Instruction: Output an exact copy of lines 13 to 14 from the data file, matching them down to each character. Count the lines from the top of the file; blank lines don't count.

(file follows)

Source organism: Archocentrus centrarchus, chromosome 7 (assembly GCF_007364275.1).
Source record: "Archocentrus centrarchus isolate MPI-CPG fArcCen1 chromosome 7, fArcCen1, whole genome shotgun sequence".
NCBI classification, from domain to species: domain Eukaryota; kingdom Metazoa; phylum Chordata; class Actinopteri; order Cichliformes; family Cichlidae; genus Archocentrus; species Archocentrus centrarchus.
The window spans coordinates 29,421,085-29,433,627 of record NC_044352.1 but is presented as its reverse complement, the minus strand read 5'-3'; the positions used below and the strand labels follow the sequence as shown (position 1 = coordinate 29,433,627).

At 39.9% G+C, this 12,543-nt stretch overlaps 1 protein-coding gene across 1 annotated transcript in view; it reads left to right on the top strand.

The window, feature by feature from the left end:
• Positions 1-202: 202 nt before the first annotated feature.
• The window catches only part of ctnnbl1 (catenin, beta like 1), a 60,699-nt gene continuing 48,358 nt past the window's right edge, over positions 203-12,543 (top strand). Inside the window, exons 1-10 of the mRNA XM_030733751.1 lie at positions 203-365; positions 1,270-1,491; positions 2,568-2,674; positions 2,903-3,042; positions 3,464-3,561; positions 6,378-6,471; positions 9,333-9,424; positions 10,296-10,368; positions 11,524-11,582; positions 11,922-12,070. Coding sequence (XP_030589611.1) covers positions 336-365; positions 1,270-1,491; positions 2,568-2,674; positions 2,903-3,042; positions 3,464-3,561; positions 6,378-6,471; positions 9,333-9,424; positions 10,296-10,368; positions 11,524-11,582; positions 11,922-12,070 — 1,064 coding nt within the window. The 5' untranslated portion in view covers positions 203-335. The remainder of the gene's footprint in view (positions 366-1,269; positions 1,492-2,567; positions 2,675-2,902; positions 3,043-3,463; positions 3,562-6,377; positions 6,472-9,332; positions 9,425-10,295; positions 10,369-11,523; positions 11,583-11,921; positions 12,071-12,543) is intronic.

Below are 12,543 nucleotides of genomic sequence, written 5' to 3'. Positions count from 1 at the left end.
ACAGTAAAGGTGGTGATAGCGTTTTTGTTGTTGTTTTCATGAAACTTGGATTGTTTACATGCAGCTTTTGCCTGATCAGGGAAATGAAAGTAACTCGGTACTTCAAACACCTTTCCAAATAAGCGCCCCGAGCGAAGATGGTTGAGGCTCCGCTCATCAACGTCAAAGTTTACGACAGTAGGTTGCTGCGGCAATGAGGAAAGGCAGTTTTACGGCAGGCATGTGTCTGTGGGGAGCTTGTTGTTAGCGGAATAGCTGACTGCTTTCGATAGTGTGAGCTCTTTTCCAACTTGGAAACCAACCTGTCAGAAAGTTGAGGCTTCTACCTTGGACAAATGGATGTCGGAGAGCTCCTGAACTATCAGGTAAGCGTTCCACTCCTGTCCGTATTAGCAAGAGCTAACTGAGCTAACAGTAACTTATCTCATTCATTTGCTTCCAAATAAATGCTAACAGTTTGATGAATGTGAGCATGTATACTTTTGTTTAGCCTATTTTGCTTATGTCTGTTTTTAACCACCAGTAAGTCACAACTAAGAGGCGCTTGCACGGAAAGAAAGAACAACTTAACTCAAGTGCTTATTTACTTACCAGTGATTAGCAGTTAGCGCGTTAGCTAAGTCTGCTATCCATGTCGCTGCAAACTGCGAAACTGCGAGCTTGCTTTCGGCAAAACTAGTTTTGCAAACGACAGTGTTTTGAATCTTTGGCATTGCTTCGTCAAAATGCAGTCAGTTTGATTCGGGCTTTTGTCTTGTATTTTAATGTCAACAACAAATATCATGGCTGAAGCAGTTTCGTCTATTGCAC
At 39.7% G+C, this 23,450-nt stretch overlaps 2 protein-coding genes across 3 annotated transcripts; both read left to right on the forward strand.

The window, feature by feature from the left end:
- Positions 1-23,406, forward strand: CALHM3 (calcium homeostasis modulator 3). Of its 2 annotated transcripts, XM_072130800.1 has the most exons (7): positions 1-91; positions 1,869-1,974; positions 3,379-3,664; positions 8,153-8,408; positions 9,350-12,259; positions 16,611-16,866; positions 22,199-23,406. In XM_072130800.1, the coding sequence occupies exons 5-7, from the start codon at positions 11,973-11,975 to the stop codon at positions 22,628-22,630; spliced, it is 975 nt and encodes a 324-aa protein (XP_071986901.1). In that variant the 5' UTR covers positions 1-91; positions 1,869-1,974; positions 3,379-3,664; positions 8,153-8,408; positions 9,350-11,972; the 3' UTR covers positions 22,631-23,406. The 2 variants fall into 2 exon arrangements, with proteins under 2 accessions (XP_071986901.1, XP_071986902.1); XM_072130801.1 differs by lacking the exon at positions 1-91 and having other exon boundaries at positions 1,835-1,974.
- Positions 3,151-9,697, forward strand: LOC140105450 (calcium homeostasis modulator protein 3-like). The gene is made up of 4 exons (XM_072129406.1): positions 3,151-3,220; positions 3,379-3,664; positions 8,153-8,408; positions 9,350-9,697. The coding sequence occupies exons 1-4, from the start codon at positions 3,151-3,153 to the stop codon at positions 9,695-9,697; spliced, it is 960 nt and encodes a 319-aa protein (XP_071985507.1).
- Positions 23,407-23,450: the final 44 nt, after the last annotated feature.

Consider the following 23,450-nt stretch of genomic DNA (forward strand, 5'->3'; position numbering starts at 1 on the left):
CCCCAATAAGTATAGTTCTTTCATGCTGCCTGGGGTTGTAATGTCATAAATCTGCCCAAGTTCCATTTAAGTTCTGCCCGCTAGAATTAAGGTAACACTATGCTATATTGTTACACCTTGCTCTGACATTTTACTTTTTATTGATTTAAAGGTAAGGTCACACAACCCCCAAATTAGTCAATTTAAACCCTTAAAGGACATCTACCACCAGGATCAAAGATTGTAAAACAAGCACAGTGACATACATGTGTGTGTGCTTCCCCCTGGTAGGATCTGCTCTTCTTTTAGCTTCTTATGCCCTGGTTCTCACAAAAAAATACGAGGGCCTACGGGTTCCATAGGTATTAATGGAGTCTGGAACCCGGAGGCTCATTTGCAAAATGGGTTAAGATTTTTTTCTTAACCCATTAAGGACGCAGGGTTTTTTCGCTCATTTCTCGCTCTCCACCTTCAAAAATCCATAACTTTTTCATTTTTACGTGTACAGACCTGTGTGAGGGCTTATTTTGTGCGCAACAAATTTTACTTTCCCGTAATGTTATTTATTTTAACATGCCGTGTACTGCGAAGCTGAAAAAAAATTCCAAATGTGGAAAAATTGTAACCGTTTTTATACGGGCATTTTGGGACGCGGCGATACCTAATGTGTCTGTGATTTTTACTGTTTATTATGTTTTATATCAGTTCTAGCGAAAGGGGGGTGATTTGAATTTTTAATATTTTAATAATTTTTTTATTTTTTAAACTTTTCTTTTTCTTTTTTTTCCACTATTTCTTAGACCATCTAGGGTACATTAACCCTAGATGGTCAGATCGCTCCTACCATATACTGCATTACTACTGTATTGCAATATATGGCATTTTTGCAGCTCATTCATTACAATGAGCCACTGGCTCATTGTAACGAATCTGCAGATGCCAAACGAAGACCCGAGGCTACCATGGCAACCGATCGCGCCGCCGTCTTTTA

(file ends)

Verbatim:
- Positions 1-23,406, forward strand: CALHM3 (calcium homeostasis modulator 3). Of its 2 annotated transcripts, XM_072130800.1 has the most exons (7): positions 1-91; positions 1,869-1,974; positions 3,379-3,664; positions 8,153-8,408; positions 9,350-12,259; positions 16,611-16,866; positions 22,199-23,406. In XM_072130800.1, the coding sequence occupies exons 5-7, from the start codon at positions 11,973-11,975 to the stop codon at positions 22,628-22,630; spliced, it is 975 nt and encodes a 324-aa protein (XP_071986901.1). In that variant the 5' UTR covers positions 1-91; positions 1,869-1,974; positions 3,379-3,664; positions 8,153-8,408; positions 9,350-11,972; the 3' UTR covers positions 22,631-23,406. The 2 variants fall into 2 exon arrangements, with proteins under 2 accessions (XP_071986901.1, XP_071986902.1); XM_072130801.1 differs by lacking the exon at positions 1-91 and having other exon boundaries at positions 1,835-1,974.
- Positions 3,151-9,697, forward strand: LOC140105450 (calcium homeostasis modulator protein 3-like). The gene is made up of 4 exons (XM_072129406.1): positions 3,151-3,220; positions 3,379-3,664; positions 8,153-8,408; positions 9,350-9,697. The coding sequence occupies exons 1-4, from the start codon at positions 3,151-3,153 to the stop codon at positions 9,695-9,697; spliced, it is 960 nt and encodes a 319-aa protein (XP_071985507.1).